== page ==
More than five years after an earthquake and tsunami devastated the coastline of the Indonesian island of Sulawesi, the statistics released this week by the Indonesian government reveal yet another example of how the 2015 disaster has cost Indonesia dearly — over $10 billion by some estimates.
Most of the sum paid out was to villagers who had been displaced by the disaster. Their settlements in temporary tents were declared safe, according to the government, and granted eligibility for “state support.” Government compensation amounted to about $25 a person in some cases, and between a quarter and a third of the families received a monthly pension.
But the government, according to the report, has yet to turn most of the settlements into permanent houses or provide other support for tens of thousands of families left homeless.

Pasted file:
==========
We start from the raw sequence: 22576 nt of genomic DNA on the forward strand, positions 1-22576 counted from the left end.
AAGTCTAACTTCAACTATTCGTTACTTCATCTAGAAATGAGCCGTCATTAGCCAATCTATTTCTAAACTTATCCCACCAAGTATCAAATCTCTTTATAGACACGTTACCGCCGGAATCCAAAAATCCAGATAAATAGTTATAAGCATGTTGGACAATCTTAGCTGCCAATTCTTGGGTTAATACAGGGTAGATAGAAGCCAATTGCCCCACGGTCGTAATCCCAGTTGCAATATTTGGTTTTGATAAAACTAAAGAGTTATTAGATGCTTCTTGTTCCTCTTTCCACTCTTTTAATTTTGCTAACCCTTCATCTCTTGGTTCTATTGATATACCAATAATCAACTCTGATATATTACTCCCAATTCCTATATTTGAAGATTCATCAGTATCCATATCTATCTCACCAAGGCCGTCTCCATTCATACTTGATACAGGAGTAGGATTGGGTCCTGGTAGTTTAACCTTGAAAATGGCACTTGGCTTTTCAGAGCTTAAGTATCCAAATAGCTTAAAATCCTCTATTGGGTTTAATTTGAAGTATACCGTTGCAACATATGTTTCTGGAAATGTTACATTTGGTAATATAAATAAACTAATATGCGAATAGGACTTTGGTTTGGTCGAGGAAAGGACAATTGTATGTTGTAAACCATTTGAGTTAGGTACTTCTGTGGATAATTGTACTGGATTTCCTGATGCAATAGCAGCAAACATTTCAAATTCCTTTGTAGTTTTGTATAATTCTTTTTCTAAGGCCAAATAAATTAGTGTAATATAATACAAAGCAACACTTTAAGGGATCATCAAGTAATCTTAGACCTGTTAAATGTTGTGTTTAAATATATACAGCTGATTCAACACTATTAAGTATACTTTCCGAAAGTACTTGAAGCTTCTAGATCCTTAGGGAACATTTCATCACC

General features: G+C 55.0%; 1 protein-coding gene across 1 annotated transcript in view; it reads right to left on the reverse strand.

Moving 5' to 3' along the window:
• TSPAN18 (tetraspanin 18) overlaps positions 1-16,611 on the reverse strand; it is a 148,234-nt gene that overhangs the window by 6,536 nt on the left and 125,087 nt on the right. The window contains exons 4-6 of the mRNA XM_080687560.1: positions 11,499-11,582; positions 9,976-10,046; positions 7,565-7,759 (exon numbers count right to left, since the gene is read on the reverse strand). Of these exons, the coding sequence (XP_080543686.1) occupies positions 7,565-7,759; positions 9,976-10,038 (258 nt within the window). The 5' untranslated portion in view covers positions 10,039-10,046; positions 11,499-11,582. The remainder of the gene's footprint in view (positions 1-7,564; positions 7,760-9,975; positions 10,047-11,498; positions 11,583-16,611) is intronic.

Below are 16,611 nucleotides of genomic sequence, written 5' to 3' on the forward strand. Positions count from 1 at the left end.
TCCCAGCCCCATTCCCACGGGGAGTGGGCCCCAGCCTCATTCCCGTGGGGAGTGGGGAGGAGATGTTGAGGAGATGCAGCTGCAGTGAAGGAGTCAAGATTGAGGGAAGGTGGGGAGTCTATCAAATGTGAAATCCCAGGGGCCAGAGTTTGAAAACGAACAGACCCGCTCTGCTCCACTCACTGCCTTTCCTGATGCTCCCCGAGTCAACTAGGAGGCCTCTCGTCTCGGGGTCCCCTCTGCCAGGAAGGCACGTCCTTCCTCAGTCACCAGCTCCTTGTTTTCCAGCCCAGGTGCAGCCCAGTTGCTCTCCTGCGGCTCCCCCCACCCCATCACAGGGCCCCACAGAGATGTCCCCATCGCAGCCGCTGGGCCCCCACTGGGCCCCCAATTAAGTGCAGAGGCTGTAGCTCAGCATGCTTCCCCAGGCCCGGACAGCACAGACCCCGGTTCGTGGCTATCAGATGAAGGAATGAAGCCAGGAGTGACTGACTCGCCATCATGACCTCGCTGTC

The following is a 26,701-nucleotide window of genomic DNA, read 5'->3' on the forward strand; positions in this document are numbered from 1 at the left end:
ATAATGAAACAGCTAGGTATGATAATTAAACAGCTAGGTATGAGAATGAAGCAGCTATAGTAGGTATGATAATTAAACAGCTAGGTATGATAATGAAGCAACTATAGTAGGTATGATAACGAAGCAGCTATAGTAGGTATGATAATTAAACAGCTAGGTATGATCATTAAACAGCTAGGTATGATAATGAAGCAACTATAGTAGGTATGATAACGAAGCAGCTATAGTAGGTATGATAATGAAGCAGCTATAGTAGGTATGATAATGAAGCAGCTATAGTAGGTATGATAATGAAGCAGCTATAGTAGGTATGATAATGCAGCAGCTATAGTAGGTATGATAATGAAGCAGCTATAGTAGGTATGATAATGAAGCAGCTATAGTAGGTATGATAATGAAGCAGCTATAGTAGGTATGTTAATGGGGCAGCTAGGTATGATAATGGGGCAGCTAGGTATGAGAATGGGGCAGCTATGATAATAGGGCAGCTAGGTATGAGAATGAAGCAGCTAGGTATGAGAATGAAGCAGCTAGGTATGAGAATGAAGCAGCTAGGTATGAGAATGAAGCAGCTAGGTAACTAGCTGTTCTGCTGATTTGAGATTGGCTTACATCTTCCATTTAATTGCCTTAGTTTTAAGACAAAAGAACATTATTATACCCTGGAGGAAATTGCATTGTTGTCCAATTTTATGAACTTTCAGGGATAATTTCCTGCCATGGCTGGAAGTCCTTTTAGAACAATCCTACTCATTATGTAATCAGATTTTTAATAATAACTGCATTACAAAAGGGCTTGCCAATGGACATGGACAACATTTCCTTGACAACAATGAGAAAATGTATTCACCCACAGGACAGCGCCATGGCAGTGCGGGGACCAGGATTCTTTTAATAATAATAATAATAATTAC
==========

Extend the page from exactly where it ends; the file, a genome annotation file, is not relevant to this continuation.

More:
The Sulawesi disaster in May 2015 was caused by a magnitude 7.5 earthquake that triggered a tsunami and devastation across several islands in the East Indonesia archipelago.
The island of Sulawesi, where the disaster struck, has long been one of the most remote areas in Indonesia, but has experienced large-scale resettlement efforts for many years. The Sulawesi government even urged people living in the city of Donggala to move to the island’s remote highlands.
The problem on the day of the earthquake and tsunami was that the settlement provided was temporary, and there was no indication that it would be permanent.
Government compensation of about $25 a person to more than 130,000 people displaced by the Sulawesi earthquake and tsunami, or some 1.1 million people, is little compared to the region’s economic needs.